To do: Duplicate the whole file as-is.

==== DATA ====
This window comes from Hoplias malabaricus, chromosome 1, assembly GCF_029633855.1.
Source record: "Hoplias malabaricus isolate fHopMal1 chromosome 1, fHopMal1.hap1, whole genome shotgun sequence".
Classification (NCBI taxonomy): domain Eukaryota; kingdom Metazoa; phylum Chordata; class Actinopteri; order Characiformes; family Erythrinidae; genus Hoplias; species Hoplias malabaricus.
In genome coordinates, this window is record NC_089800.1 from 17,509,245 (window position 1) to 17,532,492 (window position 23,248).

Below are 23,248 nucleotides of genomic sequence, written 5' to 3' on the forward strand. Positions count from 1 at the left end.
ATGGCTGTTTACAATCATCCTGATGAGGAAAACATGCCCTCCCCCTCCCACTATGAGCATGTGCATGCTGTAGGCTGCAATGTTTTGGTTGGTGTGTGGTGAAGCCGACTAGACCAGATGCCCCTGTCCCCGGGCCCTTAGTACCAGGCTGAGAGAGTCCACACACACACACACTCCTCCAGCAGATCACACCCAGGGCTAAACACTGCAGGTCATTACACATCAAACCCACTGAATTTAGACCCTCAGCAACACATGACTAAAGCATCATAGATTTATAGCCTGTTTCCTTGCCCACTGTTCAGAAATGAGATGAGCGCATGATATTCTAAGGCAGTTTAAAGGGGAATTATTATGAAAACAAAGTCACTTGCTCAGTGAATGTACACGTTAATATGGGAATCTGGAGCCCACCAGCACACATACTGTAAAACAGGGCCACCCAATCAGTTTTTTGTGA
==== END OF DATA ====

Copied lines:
This window comes from Hoplias malabaricus, chromosome 1, assembly GCF_029633855.1.
Source record: "Hoplias malabaricus isolate fHopMal1 chromosome 1, fHopMal1.hap1, whole genome shotgun sequence".
Classification (NCBI taxonomy): domain Eukaryota; kingdom Metazoa; phylum Chordata; class Actinopteri; order Characiformes; family Erythrinidae; genus Hoplias; species Hoplias malabaricus.
In genome coordinates, this window is record NC_089800.1 from 17,509,245 (window position 1) to 17,532,492 (window position 23,248).

Below are 23,248 nucleotides of genomic sequence, written 5' to 3' on the forward strand. Positions count from 1 at the left end.
ATGGCTGTTTACAATCATCCTGATGAGGAAAACATGCCCTCCCCCTCCCACTATGAGCATGTGCATGCTGTAGGCTGCAATGTTTTGGTTGGTGTGTGGTGAAGCCGACTAGACCAGATGCCCCTGTCCCCGGGCCCTTAGTACCAGGCTGAGAGAGTCCACACACACACACACTCCTCCAGCAGATCACACCCAGGGCTAAACACTGCAGGTCATTACACATCAAACCCACTGAATTTAGACCCTCAGCAACACATGACTAAAGCATCATAGATTTATAGCCTGTTTCCTTGCCCACTGTTCAGAAATGAGATGAGCGCATGATATTCTAAGGCAGTTTAAAGGGGAATTATTATGAAAACAAAGTCACTTGCTCAGTGAATGTACACGTTAATATGGGAATCTGGAGCCCACCAGCACACATACTGTAAAACAGGGCCACCCAATCAGTTTTTTGTGA